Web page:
Mulligatawny to mole: Tackling teenage tastes … and winning

A passion for authenticity, quality and variety drive our menus, say the managers of Exeter’s dining halls. 

Chloe Lindahl
August 9, 2018
Heidi Dumont, Melinda Leonard and Michael Como.

Heidi Dumont, Melinda Leonard and Michael Como. 

No matter what country we’re from or what languages we speak, we’re all united by food. No one understands this better than Exeter’s dining crew.

On a bright, sunny day in early August, Exeter’s two dining hall managers — Michael Como and Heidi Dumont — joined head of dining services Melinda Leonard for a lunch of roasted vegetables and fish in Elm Street dining hall. They discussed the joys and challenges of Exeter’s community-based dining halls, where students, faculty and their families, and staff gather for meals that are all prepared on-site. Always eager to innovate, the trio’s excitement is palpable as they talk over the sounds of hundreds of Exeter Summer students contentedly eating and laughing around them.

Here are edited excerpts from the conversation.

Q: What eating trends are you seeing right now?

Dumont: We’re doing a lot with plant-forward cooking. Plant-based diets are now a lifestyle with millennials and Gen Zers who are “flexitarians,” which means they are primarily vegetarian but they occasionally eat some meat. Plant-forward is all about how you incorporate sustainability, inclusivity, environment and climate action into your meal plan.

Leonard: It’s important to know what’s going on in our world today. We focus heavily on sustainability. Through our Red's Best program, for example, we serve locally caught fish twice a week. That’s exciting because we’re serving local fisherman and getting the story out to our community.

Grab and go has become hugely popular on campuses, but here we still want you to come to dining hall, sit down and enjoy your meal. Because Exeter is a community. We want you to take time and be mindful of each other. It’s become harder and harder to appreciate dining in this busy world.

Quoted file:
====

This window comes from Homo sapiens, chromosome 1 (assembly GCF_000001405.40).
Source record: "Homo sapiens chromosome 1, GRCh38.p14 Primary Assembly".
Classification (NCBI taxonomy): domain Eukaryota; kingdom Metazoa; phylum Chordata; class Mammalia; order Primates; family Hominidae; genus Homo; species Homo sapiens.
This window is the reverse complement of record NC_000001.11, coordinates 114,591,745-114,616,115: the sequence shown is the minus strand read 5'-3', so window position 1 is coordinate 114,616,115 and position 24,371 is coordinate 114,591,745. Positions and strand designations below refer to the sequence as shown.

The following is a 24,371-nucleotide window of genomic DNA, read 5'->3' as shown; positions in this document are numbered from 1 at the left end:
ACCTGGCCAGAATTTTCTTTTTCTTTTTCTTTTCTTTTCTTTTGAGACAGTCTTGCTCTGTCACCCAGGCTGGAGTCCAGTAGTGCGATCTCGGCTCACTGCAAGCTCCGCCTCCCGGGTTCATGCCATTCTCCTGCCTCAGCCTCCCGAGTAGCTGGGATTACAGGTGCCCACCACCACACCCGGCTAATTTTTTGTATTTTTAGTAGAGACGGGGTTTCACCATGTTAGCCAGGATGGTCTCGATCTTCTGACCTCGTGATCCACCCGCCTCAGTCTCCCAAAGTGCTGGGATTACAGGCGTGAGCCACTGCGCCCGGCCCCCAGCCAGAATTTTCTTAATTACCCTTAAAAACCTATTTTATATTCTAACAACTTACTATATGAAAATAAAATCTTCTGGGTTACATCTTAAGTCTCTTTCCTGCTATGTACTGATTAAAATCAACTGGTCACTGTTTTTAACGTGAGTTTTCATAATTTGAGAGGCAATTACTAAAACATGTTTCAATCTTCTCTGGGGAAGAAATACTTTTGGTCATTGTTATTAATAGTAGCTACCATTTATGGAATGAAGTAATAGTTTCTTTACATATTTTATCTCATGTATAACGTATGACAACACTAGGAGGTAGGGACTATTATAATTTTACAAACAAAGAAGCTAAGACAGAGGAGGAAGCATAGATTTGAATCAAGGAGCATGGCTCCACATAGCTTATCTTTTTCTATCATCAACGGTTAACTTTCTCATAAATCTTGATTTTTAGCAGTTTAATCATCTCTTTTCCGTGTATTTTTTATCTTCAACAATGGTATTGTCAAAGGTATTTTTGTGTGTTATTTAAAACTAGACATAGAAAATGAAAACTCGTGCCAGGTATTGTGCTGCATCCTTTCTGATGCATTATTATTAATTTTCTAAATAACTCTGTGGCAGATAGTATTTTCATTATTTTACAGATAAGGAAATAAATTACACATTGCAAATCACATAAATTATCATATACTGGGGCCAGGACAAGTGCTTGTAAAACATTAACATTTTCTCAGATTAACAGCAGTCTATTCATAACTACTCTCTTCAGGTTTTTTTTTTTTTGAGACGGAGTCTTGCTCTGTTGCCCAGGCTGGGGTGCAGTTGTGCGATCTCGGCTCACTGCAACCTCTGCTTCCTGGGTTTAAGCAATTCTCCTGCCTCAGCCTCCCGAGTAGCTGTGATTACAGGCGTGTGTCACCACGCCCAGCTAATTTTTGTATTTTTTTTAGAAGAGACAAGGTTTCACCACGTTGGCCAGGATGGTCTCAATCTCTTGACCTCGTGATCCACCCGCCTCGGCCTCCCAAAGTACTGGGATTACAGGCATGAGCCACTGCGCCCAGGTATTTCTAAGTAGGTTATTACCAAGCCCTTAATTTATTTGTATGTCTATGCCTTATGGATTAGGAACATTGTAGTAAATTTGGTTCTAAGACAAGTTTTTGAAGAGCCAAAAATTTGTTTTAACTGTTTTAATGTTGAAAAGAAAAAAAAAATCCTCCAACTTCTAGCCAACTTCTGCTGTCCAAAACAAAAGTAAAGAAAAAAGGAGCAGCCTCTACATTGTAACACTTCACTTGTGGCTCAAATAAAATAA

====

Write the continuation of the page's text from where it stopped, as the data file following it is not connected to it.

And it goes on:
Q: Feeding over 1,000 students, and keeping in mind diverse tastes and dietary restrictions, must be challenging. How do you manage?

Leonard: We focus on variety and choices.

Dumont: We have over 5,000 recipes — everything from grains, fish, vegan and gluten-free — in our own recipe database. We also have a systems manager who gives us feedback on our food usage, so we understand what people are consuming.

Leonard: It’s such an international base. Our students come from all over the globe. It’s important for us to be authentic. We have staff from Greece, the Southwest, Mexico and Ghana. That wide variety of talent from all over the United States and the world helps us reach the goal of authenticity in our recipes.

Q: Tomorrow is International Day, with a special dining hall menu. What are you expecting?

Como: Fun! Good food and music. We want to create a festivallike atmosphere. We offer sushi, Asian dumpling boxes, Danish dilled shrimp, patatas bravas (spicy potatoes), loukoumades (Greek honey donuts) and street food fare from around the world. We gather as much input as we can from the students, faculty and staff ahead of time and factor that into our special menu.

Q: Where do you get new recipe ideas?

Dumont: Everywhere! Food service management magazines, vendors, conferences, personal likes and dislikes.

Leonard: We often have people come to campus and give us culinary training. We also like to go out and discover how to make things. Last year we drove into Boston to taste an authentic bánh mì Vietnamese sandwich. We’re now making them here in the dining hall.  

Dumont: We have a special events calendar that helps us interject fun things, like root beer floats or milkshakes. And there are all kinds of national days that we can pick from like National Calzone Day. Taco Tuesday is huge! If there aren’t tacos there’s an uproar!

Q: What’s in the works for Exeter’s dining halls next year?

Como: Elm Street is getting a furniture overhaul to create a more workable space, so if you want to bring your computer or bring work, you can.

Leonard: We’re changing it up to create more of a community space. We’ll have relaxed seating along the fireplace, some high-top tables, some booths, and some tables for two people. And of course we’ll keep some long tables — where students like to get together with their dorms or athletic teams for meals. The new tables will be easy to move, so we can better and more flexibly use the space.

Q: How do you keep everything running smoothly?

Como: We complement each other. Heidi is good at X, Melinda is good at Y, and I’m good at Z. We learn from each other. Our motto for the year is collaboration, with each other and the community. We’re going to continue to get better, always trying to elevate ourselves and we’re never quite satisfied.